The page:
Title page for ETD etd-10252008-204917

Type of Document Master's Thesis
Author Ojha, Ananya
Author's Email Address aojha@vt.edu
URN etd-10252008-204917
Title Situation Awareness: A Network Centric Approach
Degree Master of Science
Department Electrical and Computer Engineering
Advisory Committee
Advisor Name Title
Abbott, A. Lynn Committee Chair
Santos, Eunice E. Committee Co-Chair
Plassmann, Paul E. Committee Member
  • Resource Allocation
  • Information Sharing
  • Information Flow
  • Network Characteristics
  • Network Centric Operations
  • Situation Awareness
  • Decision Making
Date of Defense 2008-09-26
Availability unrestricted
Situation (al) awareness (SA) is critical to analyze, predict and perform tasks effectively in a dynamic environment. Many studies on SA have ignored network dynamism and its effect on SA, focusing on simple environments. Many studies involving the network and SA have refrained from attempting to model information space dynamism (i.e. dynamic scenarios which may have more than one probable outcome). Few studies have identified the need for a flexible, robust and overarching framework which could model both the network and information space dynamisms and provide for analysis of different types of networks (heterogeneous/homogeneous) at multiple scales.

We utilize the NCOPP (Network Centric Operations Performance & Prediction), a uniform framework with “plug-&-play” capabilities to provide analysis and performance prediction of networked information systems. In this work, we demonstrate the flexibility of the NCOPP framework and its ability to model a hierarchical sensor system satisfactorily. We model the network & information space dynamisms using probability and statistics theory (e.g. Bayesian prediction, probability distribution curves). We model the behavior of entities/nodes involved in the process of sharing information to achieve greatly improved situation awareness about a dynamic environment within hierarchical information network systems.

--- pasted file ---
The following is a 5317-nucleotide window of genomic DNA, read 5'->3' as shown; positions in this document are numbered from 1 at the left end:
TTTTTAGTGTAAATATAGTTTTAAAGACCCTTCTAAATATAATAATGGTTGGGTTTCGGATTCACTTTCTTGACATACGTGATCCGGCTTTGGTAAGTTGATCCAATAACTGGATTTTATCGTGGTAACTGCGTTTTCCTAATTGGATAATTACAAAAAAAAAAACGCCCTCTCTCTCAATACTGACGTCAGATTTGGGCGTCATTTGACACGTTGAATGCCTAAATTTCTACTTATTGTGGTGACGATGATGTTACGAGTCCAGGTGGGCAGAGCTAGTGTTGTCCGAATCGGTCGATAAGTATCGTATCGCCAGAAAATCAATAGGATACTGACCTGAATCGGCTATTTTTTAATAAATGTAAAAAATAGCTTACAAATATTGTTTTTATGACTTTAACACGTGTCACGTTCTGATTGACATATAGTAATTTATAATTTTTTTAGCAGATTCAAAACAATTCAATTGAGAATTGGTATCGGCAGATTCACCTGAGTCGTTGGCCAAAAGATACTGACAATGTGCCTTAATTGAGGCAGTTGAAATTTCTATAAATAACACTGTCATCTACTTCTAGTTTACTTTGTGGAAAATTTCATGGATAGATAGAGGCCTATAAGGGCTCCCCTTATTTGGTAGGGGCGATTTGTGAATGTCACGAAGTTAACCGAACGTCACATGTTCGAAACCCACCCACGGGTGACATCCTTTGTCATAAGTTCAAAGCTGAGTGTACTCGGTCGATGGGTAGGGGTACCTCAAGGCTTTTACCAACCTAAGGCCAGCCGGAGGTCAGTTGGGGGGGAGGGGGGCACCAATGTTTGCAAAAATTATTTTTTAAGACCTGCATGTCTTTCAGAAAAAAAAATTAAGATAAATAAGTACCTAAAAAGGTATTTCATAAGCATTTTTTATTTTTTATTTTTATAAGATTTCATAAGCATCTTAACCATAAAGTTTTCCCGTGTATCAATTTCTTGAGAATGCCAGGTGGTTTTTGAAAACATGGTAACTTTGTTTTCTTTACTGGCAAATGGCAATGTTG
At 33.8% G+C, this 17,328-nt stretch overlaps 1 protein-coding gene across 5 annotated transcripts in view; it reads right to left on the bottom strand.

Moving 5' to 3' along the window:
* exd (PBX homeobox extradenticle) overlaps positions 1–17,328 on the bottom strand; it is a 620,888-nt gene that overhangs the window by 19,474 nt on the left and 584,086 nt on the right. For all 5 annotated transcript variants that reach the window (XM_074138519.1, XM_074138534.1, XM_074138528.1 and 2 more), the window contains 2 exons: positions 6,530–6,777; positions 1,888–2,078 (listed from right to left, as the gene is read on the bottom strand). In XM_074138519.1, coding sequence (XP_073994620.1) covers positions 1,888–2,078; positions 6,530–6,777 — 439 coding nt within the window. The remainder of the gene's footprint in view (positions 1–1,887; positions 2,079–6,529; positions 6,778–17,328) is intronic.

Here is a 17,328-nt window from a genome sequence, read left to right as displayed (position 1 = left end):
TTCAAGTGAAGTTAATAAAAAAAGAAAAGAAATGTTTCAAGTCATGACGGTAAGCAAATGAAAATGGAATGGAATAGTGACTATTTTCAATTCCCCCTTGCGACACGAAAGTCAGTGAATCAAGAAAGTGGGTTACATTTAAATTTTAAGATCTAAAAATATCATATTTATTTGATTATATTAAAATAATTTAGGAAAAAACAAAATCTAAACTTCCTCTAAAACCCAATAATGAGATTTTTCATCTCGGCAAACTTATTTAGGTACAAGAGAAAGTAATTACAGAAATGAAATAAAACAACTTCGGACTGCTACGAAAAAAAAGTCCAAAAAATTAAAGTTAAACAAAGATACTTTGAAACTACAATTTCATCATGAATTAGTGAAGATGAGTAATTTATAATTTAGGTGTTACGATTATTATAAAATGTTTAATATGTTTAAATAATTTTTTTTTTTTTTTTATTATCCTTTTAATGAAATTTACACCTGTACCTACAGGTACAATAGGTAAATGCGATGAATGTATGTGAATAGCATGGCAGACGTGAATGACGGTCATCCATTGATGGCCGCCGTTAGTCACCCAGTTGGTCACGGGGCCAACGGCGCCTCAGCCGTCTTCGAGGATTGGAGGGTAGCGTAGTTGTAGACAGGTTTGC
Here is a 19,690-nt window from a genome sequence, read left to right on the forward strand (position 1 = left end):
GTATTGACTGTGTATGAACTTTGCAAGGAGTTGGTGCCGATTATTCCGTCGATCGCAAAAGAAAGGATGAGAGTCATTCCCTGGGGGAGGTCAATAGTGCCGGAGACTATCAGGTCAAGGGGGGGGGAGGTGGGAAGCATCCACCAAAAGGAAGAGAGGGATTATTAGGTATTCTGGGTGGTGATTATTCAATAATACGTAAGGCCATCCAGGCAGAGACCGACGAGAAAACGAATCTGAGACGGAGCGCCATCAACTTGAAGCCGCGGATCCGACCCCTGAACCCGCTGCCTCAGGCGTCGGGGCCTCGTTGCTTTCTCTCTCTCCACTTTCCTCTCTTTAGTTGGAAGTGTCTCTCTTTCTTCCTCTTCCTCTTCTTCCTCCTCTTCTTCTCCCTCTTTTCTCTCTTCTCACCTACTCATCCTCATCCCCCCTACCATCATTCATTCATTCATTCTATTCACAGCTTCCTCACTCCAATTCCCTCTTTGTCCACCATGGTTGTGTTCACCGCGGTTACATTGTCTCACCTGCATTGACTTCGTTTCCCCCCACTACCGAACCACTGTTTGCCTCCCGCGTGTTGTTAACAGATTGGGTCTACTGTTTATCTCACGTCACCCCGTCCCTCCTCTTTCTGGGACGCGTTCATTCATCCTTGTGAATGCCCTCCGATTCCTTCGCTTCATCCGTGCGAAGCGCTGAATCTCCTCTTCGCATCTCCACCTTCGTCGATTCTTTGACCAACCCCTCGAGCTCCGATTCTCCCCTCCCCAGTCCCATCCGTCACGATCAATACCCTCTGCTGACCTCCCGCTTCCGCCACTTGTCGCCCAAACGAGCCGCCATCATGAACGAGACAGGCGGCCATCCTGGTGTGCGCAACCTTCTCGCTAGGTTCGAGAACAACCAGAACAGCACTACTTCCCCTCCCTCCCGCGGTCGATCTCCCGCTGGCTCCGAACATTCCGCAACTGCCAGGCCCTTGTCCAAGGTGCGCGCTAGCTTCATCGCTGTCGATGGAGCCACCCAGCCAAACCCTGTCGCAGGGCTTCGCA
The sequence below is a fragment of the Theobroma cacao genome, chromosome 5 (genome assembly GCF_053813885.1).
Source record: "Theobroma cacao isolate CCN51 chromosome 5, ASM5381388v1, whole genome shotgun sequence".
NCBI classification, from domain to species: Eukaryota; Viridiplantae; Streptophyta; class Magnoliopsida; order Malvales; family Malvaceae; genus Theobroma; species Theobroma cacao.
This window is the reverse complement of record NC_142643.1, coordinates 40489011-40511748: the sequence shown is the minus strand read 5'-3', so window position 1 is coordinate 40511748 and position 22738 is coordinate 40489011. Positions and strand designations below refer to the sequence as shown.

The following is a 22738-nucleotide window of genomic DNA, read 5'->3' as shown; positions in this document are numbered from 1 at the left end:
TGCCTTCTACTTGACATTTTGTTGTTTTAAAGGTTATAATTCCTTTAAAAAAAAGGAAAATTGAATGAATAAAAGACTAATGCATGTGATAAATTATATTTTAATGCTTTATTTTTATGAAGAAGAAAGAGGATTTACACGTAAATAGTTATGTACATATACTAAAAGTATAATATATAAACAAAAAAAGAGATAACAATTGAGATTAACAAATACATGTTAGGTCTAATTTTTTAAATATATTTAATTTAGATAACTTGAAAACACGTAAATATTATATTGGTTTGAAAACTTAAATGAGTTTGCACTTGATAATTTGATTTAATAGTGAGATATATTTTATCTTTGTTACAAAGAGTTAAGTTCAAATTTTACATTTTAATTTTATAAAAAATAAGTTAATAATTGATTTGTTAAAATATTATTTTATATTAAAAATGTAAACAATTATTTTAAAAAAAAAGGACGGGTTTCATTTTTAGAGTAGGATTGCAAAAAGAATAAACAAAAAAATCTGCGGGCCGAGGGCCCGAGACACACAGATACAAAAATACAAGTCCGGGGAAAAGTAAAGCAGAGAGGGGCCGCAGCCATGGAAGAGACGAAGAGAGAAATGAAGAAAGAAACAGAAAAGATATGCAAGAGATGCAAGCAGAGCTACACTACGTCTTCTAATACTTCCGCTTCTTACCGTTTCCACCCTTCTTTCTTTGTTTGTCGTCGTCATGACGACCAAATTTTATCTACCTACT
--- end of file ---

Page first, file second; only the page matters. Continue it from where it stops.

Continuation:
Our behavior model mathematically represents how successful/unsuccessful predictions critically impact the achievement of effective situation awareness. In the behavior model, we tie together the cost of considering predictions which accounts for limited resources and the indirect effect of unsuccessful predictions.

We research and show how the NCOPP framework can model real world networked information systems at different levels of granularity. We leverage the framework’s capabilities to perform experiments that not only assist in an objective comparison of distributed information filtering and central data processing paradigms but also provide important insights into the effect of network dynamism on the quality and completeness of information in the system. We demonstrate the ability of incorporating key network information, in the process of achieving SA to improve the performance of the system. We exhibit the improvement in performance achieved with inclusion of the network characteristics during dynamic allocation of resources. We were able to show that simple hierarchical filtering (via distributed processing) results in significant reduction in the information in regards to “false alarms” when compared to systems employing central information processing. Experimental results show a direct positive impact in the completeness of SA when information sharing in hierarchical systems is supplemented by network delay information.

Overall, we demonstrated the ability of the NCOPP framework to provide meaningful insights into the interactions of key factors involved in operation of networked information systems, with a particular emphasis on SA.

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